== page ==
It is not due to meet until the end of the men’s T20 World Cup, most likely after Afghanistan is no longer in the tournament.

“We have said all along we are waiting to see how things unfold under a different regime in that country,” ICC interim chief executive Geoff Allardice said recently.

A batsman walks off after a Cricket World Cup match, as the opposing team stand on the pitch.
Afghanistan and Australia may meet in the men’s T20 World Cup.(AP: Matt Dunham)

But there are those in the cricket community who are demanding more from the ICC.

Australian men’s Test captain Tim Paine is one.

“If teams are pulling out of playing against them and governments are not letting them travel to our shores, how a team like that can be allowed to play in an ICC-sanctioned event is going to be very hard,” Paine said on SEN last month.

Others are using even harsher language and demanding action, such as Federation of International Cricketers’ Associations (FICA) chief executive Tom Moffat.

FICA is the umbrella body for all player unions in cricket, including the Australian Cricketers’ Association.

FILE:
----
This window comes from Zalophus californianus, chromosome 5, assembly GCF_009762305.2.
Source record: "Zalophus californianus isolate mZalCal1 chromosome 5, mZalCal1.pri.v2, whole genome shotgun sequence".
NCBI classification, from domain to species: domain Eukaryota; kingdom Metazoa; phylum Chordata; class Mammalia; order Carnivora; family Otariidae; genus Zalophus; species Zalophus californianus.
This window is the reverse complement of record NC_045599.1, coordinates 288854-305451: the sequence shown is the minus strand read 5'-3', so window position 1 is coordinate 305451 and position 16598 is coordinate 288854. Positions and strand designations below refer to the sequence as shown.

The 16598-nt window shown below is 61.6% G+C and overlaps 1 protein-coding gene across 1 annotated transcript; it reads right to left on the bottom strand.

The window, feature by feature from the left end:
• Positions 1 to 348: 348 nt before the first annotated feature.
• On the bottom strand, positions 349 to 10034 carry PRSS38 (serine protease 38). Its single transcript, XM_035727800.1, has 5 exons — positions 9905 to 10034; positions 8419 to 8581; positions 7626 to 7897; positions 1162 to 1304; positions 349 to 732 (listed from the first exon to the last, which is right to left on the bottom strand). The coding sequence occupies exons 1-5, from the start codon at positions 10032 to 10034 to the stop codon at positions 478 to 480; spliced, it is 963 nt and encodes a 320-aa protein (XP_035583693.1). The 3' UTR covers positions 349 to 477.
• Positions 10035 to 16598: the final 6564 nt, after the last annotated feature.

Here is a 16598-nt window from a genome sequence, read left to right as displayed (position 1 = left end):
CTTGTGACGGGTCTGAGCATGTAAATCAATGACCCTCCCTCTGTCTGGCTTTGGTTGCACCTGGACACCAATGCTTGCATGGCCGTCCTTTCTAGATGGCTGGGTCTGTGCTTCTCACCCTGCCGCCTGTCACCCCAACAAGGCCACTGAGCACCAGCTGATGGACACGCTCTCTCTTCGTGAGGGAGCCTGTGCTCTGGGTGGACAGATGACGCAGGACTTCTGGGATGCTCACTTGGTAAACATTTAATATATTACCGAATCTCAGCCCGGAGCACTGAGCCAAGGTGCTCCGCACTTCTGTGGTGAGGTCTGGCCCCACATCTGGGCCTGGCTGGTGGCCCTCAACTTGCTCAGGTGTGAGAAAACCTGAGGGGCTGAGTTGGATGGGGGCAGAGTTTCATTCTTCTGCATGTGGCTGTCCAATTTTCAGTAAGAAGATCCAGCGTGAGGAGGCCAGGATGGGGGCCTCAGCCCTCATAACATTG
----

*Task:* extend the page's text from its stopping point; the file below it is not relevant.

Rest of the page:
“Any situation where women are denied their rights is unacceptable and although the situation in Afghanistan is bigger than cricket, to the extent people in our game are affected there is a requirement for cricket to act,” Moffat told the ABC.

“The ICC does not currently have a framework through which to approach this beyond treating it as a ‘member issue’. This approach is especially problematic when we know that the relevant member may be part of systemically denying people their rights.”

And while there has been a call from some quarters to boycott Afghanistan, that is not the first step according to Moffat.

“Before focussing on sanctions or non-participation in events, the ICC needs to make a commitment to protecting people’s rights — not just its members — and to working with affected stakeholders — including players — and their representatives towards that,” he said.

“The outcome in this case may end up involving sporting or economic sanctions, but the process of getting to that point is important.”

Retired Australian men’s Test captain Ian Chappell is trying to raise money to support refugees in Afghanistan.

He is one campaigner who does not think sporting sanctions will help.

“I don’t have a problem [with Afghanistan playing in the men’s T20 World Cup],” Chappell said.

Chappell does not place much stock in the reassurances the ACB had supplied the ICC.

“Obviously, you’re not going to believe too much of what the Taliban say,” Chappell said.

As for the Australian players, they are not spending any time thinking about Afghanistan’s place in world cricket, if star batsman Glenn Maxwell is anything to go by.

Maxwell said he had “not given it any thought” when asked about Afghanistan’s participation at the men’s T20 World Cup.

“There has been no discussion throughout the group,” Maxwell said.

ABC Sport has asked Australia’s Foreign Affairs Minister Marise Payne and Sport Minister Richard Colbeck what advice the government had been providing for CA, but is yet to receive a reply.